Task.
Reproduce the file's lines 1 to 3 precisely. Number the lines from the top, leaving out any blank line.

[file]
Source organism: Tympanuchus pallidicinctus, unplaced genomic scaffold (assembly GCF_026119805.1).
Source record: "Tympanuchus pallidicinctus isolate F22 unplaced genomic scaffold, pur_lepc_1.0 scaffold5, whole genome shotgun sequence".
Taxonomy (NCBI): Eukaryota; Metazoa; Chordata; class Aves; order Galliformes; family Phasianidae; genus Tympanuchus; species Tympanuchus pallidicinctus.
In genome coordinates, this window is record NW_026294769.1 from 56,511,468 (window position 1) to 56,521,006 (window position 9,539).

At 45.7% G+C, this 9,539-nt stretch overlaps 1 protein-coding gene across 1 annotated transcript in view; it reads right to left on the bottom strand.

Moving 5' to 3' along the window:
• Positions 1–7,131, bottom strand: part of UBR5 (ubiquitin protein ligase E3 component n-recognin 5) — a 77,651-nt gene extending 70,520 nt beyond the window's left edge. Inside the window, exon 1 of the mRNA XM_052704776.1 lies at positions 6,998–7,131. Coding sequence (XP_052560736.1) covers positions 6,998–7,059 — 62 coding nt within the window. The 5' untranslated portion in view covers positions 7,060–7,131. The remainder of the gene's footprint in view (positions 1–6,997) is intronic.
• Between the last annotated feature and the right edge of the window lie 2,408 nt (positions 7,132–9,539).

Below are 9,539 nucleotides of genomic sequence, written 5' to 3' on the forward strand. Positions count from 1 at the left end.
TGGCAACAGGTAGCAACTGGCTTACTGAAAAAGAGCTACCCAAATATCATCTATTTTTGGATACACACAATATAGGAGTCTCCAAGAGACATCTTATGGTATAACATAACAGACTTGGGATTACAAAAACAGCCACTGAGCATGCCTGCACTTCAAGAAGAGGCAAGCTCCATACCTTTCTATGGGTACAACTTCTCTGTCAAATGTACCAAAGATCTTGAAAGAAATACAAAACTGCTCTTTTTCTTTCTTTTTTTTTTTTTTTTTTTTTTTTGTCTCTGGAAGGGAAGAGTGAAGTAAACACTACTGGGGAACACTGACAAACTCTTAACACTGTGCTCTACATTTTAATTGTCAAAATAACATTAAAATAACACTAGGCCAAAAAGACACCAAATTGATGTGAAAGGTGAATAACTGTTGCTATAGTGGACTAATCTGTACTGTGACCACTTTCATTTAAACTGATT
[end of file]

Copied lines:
Source organism: Tympanuchus pallidicinctus, unplaced genomic scaffold (assembly GCF_026119805.1).
Source record: "Tympanuchus pallidicinctus isolate F22 unplaced genomic scaffold, pur_lepc_1.0 scaffold5, whole genome shotgun sequence".
Taxonomy (NCBI): Eukaryota; Metazoa; Chordata; class Aves; order Galliformes; family Phasianidae; genus Tympanuchus; species Tympanuchus pallidicinctus.